Lulu explains that Kinoc’s branch of command is the warrior monks and the Crusaders, so he’s the one in charge of Operation Mi’ihen. Kinoc knows Auron because ten years ago, they were warrior monks together. But Auron got booted for refusing an arranged marriage with the daughter of a high-ranking clergyman, and Kinoc got the attached promotion instead. (Possibly, he also married the girl?) We can conjecture that Auron may have ended up a Maester himself, although climbing that high on the Yevon career ladder tends to involve some sketchy dealings, and I think Auron would have turned away in disgust when he found out how corrupt Yevon is, and the things that would be expected of him.
Even the man in charge of it, with a casual disregard for all the lives at stake, knows the operation has the same odds of success as a Hypello trying to learn to fly.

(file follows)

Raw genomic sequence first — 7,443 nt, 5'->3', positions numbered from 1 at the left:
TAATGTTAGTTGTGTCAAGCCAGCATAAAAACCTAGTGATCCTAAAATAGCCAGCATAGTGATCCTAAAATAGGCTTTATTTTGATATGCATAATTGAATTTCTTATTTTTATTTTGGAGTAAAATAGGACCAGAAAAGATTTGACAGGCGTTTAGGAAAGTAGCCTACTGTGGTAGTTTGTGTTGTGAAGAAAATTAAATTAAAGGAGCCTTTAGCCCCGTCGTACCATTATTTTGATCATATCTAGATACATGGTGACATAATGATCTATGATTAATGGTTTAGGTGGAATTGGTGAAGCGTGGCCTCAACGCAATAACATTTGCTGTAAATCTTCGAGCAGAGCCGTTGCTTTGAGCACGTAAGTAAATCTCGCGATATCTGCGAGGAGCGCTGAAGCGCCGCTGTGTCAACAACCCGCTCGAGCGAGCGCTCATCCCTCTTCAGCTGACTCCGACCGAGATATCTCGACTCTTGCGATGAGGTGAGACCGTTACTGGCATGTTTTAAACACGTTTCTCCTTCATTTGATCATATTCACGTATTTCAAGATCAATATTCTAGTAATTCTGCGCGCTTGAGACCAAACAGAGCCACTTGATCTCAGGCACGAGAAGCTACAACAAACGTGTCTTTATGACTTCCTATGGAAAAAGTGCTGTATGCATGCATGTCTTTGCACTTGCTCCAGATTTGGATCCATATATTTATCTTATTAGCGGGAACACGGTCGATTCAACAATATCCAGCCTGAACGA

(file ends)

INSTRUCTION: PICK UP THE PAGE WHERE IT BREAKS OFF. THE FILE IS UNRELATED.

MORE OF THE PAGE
(Also, check out Yuna breaking out in a nervous sweat back there because Seymour is standing like two feet behind her. And Waffles doing whatever Waffles is doing.)
Auron still refuses to clearly explain his ten-year absence, even when noodged about it repeatedly.
This line is loaded with some kind of meaning, evidenced by the fact that they aren’t facing each other, and that Auron just replies “Hmph” and walks away.
Of course he’s seen Zanarkand. Everyone knows he’s seen Zanarkand; he’s a legendary guardian, which means that his summoner completed the pilgrimage and defeated Sin. But I wonder if this is a clue that the Maesters know about Dream Zanarkand, and are keeping it a secret.